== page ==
The Ohio House expelled its Republican speaker in a unanimous, bipartisan vote after he was charged in connection with a $60 million bribery scheme.
Rep. Larry Householder and four others were arrested on July 21 and charged as part of a racketeering and bribery probe that investigators called “the largest bribery, money-laundering scheme against the people of the state of Ohio.”
According to local news reports, Householder has not spoken publicly about the case.
The arrests were part of a yearlong investigation into public corruption and bribery tied to legislation that bailed out two nuclear power plants in the state. The former speaker and his associates are accused of accepting corporate money for personal and political use to pass House Bill 6 to financially bail out two FirstEnergy nuclear plants with over $1 billion.
Householder was a key player in the legislation, which added a fee to every electric bill in the state and directed over $150 million a year through 2026 to the plants near Cleveland and Toledo.
“This is the most important thing that we’ve done today," said GOP Rep. Bob Cupp, a former Ohio Supreme Court justice who is a potential candidate to be the next speaker. "There is no doubt that people feel betrayed, used, and it's been a stain on the House, and people want to make sure we begin anew.”
Householder is the first Ohio House Speaker ever removed by the chamber.
Remaining members of Householder’s leadership team have said he deserves the presumption of innocence but “lost the trust of his colleagues and the public” and couldn’t effectively lead the House. Householder had been asked to step down by colleagues in both parties but refused.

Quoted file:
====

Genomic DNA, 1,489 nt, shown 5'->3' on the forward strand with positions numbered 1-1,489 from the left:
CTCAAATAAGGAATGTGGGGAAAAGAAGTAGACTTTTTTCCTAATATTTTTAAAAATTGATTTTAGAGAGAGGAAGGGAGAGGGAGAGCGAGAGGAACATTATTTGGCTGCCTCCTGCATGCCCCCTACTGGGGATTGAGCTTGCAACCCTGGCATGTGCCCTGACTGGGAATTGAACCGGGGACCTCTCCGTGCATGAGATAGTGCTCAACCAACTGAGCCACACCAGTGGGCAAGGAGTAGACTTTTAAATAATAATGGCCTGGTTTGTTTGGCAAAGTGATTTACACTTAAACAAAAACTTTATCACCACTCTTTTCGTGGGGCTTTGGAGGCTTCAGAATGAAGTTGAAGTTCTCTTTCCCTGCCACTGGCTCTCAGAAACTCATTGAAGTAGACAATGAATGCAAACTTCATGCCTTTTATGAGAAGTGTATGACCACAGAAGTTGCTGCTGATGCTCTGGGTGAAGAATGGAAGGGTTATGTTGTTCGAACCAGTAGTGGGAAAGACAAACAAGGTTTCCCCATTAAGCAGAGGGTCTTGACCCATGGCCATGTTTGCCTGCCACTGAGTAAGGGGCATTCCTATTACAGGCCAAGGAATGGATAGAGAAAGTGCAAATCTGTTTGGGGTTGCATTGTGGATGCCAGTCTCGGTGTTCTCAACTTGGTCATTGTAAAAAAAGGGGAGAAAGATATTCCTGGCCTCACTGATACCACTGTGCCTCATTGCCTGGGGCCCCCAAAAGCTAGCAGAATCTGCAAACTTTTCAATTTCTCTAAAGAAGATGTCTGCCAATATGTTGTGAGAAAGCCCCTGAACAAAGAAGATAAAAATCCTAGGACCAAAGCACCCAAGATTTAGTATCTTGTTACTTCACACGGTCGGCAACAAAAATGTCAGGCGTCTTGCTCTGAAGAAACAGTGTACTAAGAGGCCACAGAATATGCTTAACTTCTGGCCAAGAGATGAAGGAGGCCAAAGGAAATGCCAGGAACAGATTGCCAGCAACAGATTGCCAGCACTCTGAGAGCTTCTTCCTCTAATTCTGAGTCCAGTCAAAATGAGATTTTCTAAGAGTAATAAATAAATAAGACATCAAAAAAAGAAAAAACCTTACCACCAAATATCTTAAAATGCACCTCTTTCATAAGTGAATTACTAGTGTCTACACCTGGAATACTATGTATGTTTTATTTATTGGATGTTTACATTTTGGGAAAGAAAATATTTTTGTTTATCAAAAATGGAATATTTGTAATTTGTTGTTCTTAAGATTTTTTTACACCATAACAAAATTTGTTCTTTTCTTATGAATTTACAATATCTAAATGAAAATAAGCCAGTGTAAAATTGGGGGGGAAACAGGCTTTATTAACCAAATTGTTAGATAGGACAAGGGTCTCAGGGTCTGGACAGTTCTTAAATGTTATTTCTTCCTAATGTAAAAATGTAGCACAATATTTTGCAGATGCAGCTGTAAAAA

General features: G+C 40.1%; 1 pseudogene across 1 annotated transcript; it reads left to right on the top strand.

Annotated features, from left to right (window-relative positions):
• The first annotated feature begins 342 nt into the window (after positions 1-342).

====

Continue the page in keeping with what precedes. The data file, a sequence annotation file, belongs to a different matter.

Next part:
Householder, former Ohio GOP chairman Matt Borges, lobbyist Neil Clark, lobbyist and Ohio Civil Rights Commission member Juan Cespedes and political consultant Jeff Longstreth could all face up to 20 years in prison if convicted for their alleged work to pass the bailout and block attempts to overturn it, according to a criminal complaint filed by the FBI.
Borges’ lawyer Karl Schneider said his client’s involvement in the case has been “wildly overstated.”
Householder had been speaker since 2019 after previously having the position from 2001 to 2004. He left office due to term limits but rejoined the House in 2017. He was seen as one of the most powerful and influential state lawmakers in Ohio.
Previous attempts to bail out the nuclear plants had stalled in the legislature before Householder became speaker. Months after taking over, he rolled out a new plan to subsidize the plants and eliminate renewable energy incentives. The proposal was approved a year ago despite opposition from many business leaders and the manufacturing industry.
This is also not the first time Householder has been investigated for questionable practices.
At the time he left office, he and several top advisers were under federal investigation for alleged money laundering and irregular campaign practices. The government closed the case without filing charges.
Householder is the second Ohio House speaker to come under investigation in just over two years.
Former Republican Speaker Cliff Rosenberger was investigated in 2018 amid an FBI inquiry into his travel, lavish lifestyle and a condo he rented from a wealthy GOP donor. Rosenberger, who has maintained he broke no laws, has not been charged, but the investigation remains open.
Fox News' Andrew O'Reilly and The Associated Press contributed to this report.